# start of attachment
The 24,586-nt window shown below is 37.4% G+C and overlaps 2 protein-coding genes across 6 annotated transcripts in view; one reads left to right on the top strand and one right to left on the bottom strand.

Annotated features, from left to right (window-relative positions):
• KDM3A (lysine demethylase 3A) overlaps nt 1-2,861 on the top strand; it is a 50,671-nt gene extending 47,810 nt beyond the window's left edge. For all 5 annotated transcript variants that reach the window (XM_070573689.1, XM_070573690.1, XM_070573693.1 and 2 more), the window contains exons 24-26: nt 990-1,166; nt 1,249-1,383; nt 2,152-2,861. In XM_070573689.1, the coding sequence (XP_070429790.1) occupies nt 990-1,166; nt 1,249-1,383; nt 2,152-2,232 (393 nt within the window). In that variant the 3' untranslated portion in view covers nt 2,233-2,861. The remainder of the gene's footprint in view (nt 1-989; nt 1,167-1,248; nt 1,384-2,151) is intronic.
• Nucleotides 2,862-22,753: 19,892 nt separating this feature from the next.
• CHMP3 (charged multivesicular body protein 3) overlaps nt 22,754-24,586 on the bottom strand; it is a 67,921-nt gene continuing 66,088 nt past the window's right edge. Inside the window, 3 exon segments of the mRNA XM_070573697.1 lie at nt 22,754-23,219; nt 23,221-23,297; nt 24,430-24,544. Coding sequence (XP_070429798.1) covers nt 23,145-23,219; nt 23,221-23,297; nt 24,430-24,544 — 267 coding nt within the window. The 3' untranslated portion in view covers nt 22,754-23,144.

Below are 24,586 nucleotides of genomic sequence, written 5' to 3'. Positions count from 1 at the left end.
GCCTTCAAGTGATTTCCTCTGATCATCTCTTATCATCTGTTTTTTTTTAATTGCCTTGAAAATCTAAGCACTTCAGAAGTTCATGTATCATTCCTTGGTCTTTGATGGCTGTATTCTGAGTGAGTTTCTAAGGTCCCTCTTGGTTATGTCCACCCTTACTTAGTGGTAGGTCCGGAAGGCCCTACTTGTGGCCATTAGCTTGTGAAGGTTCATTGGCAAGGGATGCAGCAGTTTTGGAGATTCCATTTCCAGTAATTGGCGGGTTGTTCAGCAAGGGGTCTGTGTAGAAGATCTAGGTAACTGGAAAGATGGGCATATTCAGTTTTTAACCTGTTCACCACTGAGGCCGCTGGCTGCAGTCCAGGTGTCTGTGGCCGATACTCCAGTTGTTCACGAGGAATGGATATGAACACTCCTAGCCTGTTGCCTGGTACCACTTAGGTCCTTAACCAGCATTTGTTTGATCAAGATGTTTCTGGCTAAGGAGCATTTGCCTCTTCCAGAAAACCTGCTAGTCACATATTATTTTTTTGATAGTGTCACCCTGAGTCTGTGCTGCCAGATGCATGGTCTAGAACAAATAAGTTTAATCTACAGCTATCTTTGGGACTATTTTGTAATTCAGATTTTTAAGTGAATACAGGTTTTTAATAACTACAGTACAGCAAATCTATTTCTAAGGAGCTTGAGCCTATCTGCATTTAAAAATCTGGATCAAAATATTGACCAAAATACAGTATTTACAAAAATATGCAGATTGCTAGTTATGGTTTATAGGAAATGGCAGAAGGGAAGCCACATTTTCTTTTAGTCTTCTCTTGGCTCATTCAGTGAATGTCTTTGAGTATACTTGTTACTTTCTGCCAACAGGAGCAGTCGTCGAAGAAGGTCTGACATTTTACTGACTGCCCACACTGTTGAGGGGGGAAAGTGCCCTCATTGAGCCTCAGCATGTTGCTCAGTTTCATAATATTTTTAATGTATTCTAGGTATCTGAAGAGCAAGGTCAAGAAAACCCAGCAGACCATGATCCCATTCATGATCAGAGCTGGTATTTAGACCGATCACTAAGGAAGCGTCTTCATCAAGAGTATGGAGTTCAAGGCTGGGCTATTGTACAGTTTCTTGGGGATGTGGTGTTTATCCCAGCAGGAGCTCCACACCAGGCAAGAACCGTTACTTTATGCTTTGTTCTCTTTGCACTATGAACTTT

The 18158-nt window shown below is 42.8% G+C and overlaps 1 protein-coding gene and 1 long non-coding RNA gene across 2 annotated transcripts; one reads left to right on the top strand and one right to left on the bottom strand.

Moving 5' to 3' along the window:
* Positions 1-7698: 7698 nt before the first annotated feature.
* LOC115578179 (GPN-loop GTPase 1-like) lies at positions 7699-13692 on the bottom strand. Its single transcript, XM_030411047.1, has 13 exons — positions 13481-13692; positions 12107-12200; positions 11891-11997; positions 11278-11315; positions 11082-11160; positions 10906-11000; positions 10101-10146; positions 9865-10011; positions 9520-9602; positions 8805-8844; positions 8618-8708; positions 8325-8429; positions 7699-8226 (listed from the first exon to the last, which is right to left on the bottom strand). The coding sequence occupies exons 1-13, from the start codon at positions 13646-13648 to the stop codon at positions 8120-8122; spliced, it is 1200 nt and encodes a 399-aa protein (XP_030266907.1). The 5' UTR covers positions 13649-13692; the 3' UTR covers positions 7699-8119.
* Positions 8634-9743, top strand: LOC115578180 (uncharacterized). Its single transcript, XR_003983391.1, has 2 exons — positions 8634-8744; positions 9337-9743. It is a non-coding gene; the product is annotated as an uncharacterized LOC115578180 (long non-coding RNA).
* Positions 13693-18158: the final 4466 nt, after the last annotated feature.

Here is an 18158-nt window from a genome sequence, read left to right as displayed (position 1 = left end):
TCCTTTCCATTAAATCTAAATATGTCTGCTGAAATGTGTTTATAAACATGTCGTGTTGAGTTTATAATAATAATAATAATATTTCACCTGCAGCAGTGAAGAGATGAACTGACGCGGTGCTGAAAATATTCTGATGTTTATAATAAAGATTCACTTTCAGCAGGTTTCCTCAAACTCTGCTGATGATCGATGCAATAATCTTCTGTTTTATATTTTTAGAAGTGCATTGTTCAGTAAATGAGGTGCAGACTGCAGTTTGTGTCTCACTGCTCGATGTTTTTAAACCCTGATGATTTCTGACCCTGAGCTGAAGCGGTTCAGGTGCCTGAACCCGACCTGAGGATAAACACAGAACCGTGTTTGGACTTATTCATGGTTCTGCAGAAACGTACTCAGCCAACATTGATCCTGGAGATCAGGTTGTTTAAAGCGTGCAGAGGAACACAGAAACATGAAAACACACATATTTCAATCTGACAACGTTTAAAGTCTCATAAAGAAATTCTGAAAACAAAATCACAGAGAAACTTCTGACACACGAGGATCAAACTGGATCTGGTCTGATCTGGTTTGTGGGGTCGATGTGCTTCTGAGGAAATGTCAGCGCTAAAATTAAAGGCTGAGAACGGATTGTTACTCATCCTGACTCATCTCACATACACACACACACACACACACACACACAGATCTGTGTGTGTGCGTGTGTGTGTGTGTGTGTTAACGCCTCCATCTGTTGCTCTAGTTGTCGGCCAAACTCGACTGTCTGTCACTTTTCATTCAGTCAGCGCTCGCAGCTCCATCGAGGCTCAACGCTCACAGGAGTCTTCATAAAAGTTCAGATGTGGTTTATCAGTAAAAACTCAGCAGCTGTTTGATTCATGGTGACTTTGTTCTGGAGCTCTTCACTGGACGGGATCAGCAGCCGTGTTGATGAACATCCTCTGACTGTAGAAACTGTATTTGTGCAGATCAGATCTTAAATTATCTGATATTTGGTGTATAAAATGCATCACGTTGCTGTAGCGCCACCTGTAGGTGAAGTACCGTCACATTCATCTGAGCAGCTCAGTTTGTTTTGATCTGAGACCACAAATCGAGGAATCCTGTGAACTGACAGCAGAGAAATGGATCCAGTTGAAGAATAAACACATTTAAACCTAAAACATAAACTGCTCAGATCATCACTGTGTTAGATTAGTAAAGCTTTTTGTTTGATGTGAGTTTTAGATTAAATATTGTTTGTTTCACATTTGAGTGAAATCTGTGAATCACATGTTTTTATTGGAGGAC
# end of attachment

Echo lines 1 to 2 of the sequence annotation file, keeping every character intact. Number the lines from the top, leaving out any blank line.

The 24,586-nt window shown below is 37.4% G+C and overlaps 2 protein-coding genes across 6 annotated transcripts in view; one reads left to right on the top strand and one right to left on the bottom strand.

Annotated features, from left to right (window-relative positions):